Posted On May 16, 2014 By In Lifestyle, Miscellaneous

Meditation: The Ramblings of an Impatient Mind


Sitting still for an entire hour—it sounds easy enough. It’s simple to turn off your phone, power down the computer, find a quiet space, and sit. You don’t even do anything—the requirement is to literally do nothing! Almost seems like cheating, right?


Recently, I had the opportunity to see for myself just how “easy” it would be.

One World Still  is an organization with a simple objective: meditate for an hour once a month. No dues or fees are necessary to be part of this event, and no registration is required. You don’t even have to go anywhere–we just sit, collectively, all over the world, at the same time, in the comfort of our own homes. The honor system at its most basic and unexpectedly emotional level.

I found One World Still on Facebook through an advertisement generated from my search engine results. Big Brother works when it works–Google knows that I’ve been attempting to integrate meditation into my life.

For years, the idea of sitting quietly for several minutes seemed absurd to me. I’d either convince myself that I had too much to do (all five seasons of Breaking Bad can’t watch themselves—thanks Netflix!), or I was worried I wasn’t “spiritual” enough. I might follow the Dalai Lama on Twitter, but that doesn’t mean I’m ready to lead a nomadic lifestyle and give up said Twitter.


I’ve been trying to meditate a few times a week for several minutes for the past year, and I still have no idea what I’m doing. I’ve found an inkling of peace through the process though, and once this opportunity landed on my lap, I couldn’t pass it up.

So, on May 9th, I settled myself down on my home-made meditation area (a blanket and a couch pillow, smack-dab in the middle of the living room) with a belly full of hot tea and a heart racing in anticipation.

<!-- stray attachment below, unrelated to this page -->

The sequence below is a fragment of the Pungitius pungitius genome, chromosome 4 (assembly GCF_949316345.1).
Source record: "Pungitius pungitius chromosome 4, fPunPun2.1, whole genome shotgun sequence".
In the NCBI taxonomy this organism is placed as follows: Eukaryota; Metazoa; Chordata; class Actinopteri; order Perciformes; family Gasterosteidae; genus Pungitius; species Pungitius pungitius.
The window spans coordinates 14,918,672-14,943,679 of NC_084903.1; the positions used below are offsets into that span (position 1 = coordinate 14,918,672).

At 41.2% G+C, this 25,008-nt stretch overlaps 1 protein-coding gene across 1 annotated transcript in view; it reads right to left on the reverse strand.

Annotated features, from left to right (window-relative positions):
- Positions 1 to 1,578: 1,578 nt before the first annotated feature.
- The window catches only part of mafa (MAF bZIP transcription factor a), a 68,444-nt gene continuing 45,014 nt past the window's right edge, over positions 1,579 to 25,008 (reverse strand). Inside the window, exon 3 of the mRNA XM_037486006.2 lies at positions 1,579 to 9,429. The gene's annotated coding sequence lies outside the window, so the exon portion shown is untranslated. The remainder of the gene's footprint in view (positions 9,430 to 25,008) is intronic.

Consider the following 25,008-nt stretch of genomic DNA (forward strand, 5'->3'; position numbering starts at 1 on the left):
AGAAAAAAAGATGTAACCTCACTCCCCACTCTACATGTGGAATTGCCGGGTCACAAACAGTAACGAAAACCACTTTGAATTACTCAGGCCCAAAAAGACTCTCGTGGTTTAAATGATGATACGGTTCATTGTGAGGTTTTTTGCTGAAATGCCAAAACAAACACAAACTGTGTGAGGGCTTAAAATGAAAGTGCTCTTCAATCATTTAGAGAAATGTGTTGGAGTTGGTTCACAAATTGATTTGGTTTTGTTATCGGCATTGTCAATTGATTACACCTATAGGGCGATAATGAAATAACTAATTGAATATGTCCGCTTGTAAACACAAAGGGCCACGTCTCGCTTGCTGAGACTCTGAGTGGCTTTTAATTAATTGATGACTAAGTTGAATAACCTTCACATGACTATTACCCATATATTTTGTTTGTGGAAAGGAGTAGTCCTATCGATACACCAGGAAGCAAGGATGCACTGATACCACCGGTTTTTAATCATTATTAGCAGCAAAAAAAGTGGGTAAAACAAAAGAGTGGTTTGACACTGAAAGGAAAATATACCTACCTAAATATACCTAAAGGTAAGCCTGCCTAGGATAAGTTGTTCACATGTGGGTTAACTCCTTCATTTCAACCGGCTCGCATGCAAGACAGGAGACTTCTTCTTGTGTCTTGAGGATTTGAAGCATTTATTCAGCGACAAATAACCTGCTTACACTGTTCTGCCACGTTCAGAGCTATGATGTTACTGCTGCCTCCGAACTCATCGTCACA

I propped open my laptop to check the One World Still clock—1 minute, 58 seconds left until 5:00 a.m. GMT time—grateful that it was 10:58 PM my time. Two minutes left, and I was ready.

The following is an approximate transcription of what was running through my mind during the process; because, let’s face it, my mind didn’t shut off for an entire hour.

Welcome to the meditative ramblings of an impatient mind:

1st minute – Super excited, pounding heart, already supremely uncomfortable, obsessing over what I’m going to put in my article, thinking of the right pictures—Google Images always had the best meditation pictures, I’ll find something good.

5-10 Minutes – Roommate and his friend came home; worried that I will have to explain myself for sitting in the middle of the floor on a pillow with all the lights off, then resolved to power through it. He goes downstairs without comment , and the finality of his bedroom door shutting made me realize: oh shit, I really have to sit still for the next 40 something minutes. Frustrated, but ready to power through

20ish minutes – Cat decides my folded legs is a perfect bed, hung out for about 20 minutes, purring loudly against my stomach until he falls asleep. Losing blood, losing blood, my leg’s getting numb, keep breathing, focus on the breath, it’s going to be okay, the cat won’t make you lose your leg just because he’s laying on it